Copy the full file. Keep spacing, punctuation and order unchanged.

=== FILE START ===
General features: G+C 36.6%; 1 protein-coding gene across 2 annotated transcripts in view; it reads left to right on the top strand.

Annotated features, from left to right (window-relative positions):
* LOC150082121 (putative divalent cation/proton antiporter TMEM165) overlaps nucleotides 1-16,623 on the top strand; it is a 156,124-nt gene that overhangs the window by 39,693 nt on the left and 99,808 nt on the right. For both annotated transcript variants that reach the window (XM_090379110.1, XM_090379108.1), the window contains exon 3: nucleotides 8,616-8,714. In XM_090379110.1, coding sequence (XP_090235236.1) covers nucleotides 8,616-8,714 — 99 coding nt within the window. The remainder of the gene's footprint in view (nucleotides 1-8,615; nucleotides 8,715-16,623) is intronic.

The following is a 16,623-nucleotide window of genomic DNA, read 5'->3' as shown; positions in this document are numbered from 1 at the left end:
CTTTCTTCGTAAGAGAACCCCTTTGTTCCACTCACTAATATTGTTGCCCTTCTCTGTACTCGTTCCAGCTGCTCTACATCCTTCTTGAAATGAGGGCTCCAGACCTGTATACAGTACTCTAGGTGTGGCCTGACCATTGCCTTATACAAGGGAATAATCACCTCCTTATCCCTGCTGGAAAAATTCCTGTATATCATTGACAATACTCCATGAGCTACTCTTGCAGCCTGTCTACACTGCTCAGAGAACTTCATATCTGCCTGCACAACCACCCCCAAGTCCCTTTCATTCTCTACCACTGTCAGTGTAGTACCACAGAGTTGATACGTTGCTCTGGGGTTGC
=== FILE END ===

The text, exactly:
General features: G+C 36.6%; 1 protein-coding gene across 2 annotated transcripts in view; it reads left to right on the top strand.

Annotated features, from left to right (window-relative positions):
* LOC150082121 (putative divalent cation/proton antiporter TMEM165) overlaps nucleotides 1-16,623 on the top strand; it is a 156,124-nt gene that overhangs the window by 39,693 nt on the left and 99,808 nt on the right. For both annotated transcript variants that reach the window (XM_090379110.1, XM_090379108.1), the window contains exon 3: nucleotides 8,616-8,714. In XM_090379110.1, coding sequence (XP_090235236.1) covers nucleotides 8,616-8,714 — 99 coding nt within the window. The remainder of the gene's footprint in view (nucleotides 1-8,615; nucleotides 8,715-16,623) is intronic.

The following is a 16,623-nucleotide window of genomic DNA, read 5'->3' as shown; positions in this document are numbered from 1 at the left end:
CTTTCTTCGTAAGAGAACCCCTTTGTTCCACTCACTAATATTGTTGCCCTTCTCTGTACTCGTTCCAGCTGCTCTACATCCTTCTTGAAATGAGGGCTCCAGACCTGTATACAGTACTCTAGGTGTGGCCTGACCATTGCCTTATACAAGGGAATAATCACCTCCTTATCCCTGCTGGAAAAATTCCTGTATATCATTGACAATACTCCATGAGCTACTCTTGCAGCCTGTCTACACTGCTCAGAGAACTTCATATCTGCCTGCACAACCACCCCCAAGTCCCTTTCATTCTCTACCACTGTCAGTGTAGTACCACAGAGTTGATACGTTGCTCTGGGGTTGC